In 1921 a group of Bend citizens, most of them women, led a successful campaign to have the city acquire 11 acres of land along the Deschutes River and protect it from development. Those 11 acres became Drake Park, the "jewel in the crown" of the city's park system.
Over the decades Bend has continued to add riverfront jewels: Harmon Park, Pioneer Park, McKay Park, Riverbend Park, Farewell Bend Park, Columbia Park and others. It's a record that speaks well of Bend's appreciation for the beauty and recreational value of the river and its environment.
Now the Bend Metro Park & Recreation District is about to add another jewel: Miller's Landing, a 4.7-acre parcel on the east bank of the Deschutes just downstream from the Colorado Avenue bridge and across the river from McKay Park.
The property was once a lumber yard for the Brooks Scanlon mill and was owned for more than 80 years by the Miller family, owners of Miller Lumber. The Millers formed a partnership with Brooks Resources, called Millbrook LLC, to develop the area by putting as many as 37 townhouses on it.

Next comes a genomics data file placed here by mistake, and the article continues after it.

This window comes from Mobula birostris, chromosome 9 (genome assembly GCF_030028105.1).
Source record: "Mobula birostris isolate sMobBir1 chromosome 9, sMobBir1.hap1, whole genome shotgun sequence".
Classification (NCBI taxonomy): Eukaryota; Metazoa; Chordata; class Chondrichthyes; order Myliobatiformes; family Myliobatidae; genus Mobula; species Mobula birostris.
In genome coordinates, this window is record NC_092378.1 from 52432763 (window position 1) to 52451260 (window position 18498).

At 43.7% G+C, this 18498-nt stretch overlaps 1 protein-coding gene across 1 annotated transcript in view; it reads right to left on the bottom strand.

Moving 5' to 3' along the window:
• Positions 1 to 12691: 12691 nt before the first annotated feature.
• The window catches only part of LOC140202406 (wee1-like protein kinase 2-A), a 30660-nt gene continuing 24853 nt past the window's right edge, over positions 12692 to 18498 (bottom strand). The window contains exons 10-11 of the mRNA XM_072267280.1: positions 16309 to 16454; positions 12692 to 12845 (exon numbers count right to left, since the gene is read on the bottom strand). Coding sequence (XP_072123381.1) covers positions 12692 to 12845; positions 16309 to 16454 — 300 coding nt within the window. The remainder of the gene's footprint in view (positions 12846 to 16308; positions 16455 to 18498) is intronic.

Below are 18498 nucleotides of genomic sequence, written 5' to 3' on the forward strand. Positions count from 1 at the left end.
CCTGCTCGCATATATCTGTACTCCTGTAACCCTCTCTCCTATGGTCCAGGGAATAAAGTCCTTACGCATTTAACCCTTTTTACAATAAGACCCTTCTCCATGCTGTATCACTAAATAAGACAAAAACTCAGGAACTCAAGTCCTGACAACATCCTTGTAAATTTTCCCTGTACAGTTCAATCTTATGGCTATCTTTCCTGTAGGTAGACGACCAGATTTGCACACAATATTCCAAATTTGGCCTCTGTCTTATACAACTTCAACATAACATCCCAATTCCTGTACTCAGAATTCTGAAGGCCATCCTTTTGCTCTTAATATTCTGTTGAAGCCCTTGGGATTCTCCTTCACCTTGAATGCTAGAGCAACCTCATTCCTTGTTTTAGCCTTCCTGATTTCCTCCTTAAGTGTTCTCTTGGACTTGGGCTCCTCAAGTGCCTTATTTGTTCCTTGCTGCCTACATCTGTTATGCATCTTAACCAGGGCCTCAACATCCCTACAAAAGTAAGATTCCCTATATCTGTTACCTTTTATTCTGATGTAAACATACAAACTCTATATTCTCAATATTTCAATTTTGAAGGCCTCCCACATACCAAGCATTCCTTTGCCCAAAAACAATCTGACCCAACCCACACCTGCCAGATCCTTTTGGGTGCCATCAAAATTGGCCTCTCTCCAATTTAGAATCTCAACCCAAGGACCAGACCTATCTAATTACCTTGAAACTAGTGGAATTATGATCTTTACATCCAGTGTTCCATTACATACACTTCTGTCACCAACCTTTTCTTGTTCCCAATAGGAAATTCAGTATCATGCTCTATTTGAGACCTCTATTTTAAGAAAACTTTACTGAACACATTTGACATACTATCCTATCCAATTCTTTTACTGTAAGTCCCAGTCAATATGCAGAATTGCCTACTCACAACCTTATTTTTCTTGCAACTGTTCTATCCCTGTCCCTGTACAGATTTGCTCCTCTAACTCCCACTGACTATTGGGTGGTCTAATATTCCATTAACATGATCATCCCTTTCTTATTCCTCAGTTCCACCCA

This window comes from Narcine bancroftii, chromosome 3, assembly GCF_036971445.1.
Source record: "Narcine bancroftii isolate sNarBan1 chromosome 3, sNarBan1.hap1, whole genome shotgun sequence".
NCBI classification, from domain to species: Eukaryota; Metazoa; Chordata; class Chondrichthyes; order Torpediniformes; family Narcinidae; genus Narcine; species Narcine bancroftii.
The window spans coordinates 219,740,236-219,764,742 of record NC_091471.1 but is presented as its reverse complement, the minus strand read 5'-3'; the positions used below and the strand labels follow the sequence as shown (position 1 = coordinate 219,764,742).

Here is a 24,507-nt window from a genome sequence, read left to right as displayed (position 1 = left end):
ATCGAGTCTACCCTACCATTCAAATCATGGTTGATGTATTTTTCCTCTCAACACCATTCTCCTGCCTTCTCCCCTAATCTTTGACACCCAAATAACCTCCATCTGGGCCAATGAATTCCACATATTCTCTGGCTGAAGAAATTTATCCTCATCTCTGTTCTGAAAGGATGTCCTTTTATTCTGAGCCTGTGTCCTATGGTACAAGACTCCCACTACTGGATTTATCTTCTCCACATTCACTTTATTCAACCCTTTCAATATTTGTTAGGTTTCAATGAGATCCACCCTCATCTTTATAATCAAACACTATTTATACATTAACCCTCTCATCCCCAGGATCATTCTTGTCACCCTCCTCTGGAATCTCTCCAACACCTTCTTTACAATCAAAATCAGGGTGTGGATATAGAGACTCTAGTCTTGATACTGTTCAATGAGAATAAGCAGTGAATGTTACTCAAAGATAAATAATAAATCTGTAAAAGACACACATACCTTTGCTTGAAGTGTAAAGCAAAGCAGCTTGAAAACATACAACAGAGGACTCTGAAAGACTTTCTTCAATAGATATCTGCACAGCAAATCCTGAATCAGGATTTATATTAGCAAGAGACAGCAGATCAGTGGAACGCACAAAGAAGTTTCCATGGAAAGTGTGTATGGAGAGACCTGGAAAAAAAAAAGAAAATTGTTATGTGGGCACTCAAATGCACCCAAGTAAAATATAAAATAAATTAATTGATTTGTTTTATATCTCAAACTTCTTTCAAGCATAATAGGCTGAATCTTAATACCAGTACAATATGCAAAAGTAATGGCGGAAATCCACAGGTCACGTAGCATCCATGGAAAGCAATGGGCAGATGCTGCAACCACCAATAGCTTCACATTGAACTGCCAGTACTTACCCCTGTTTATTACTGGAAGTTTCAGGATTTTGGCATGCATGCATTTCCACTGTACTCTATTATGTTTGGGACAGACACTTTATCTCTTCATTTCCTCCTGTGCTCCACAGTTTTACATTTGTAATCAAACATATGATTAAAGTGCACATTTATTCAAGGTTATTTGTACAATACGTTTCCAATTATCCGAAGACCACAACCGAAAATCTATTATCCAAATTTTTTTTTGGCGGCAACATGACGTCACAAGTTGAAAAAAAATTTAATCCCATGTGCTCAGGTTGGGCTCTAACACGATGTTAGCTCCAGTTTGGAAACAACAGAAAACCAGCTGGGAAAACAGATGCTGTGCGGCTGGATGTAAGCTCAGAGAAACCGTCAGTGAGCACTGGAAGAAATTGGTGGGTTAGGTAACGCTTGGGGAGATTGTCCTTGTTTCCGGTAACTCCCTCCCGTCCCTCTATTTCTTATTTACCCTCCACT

Unfortunately for the Millers and Brooks Resources, but fortunately for lovers of the river and open spaces, the real estate market collapsed before Millbrook LLC could go through with its plans. Miller's Landing was put on the market, and last spring the Trust for Public Land obtained an option to buy it for $1.8 million. Earlier this month, Park & Rec committed to purchase it from the trust for $1.1 million. The purchase will be paid for with $850,000 from the district's general fund and $250,000 in Oregon Lottery money.
At more than $234,000 an acre the price tag for the Miller's Landing acquisition might seem a bit steep, especially with the real estate market as depressed as it is. But the location of the property, more than just its size, makes it well worth the price. By providing public access to that bank of the Deschutes it will be a critical link in the riverfront trail system. It also will be crucial to efforts to reduce the hazards of the Colorado Avenue dam and spillway and to develop a whitewater park downstream from the dam.
The motives of the Miller family and Brooks Resources might not have been completely altruistic; by selling the property to the Trust for Public Lands they at least got some money for it, and they took it off the property tax rolls. But they could have held onto it until the real estate market perked up and built their townhouses then - or sold it to some other developer who would. Instead they gave the trust a shot at it, and for that they deserve thanks.
The trust and Park & Rec also deserve recognition and gratitude for seeing the opportunity and taking advantage of it before it went away; if they hadn't moved quickly we probably would have ended up someday with townhouses looming over the river. GLASS SLIPPERS all around.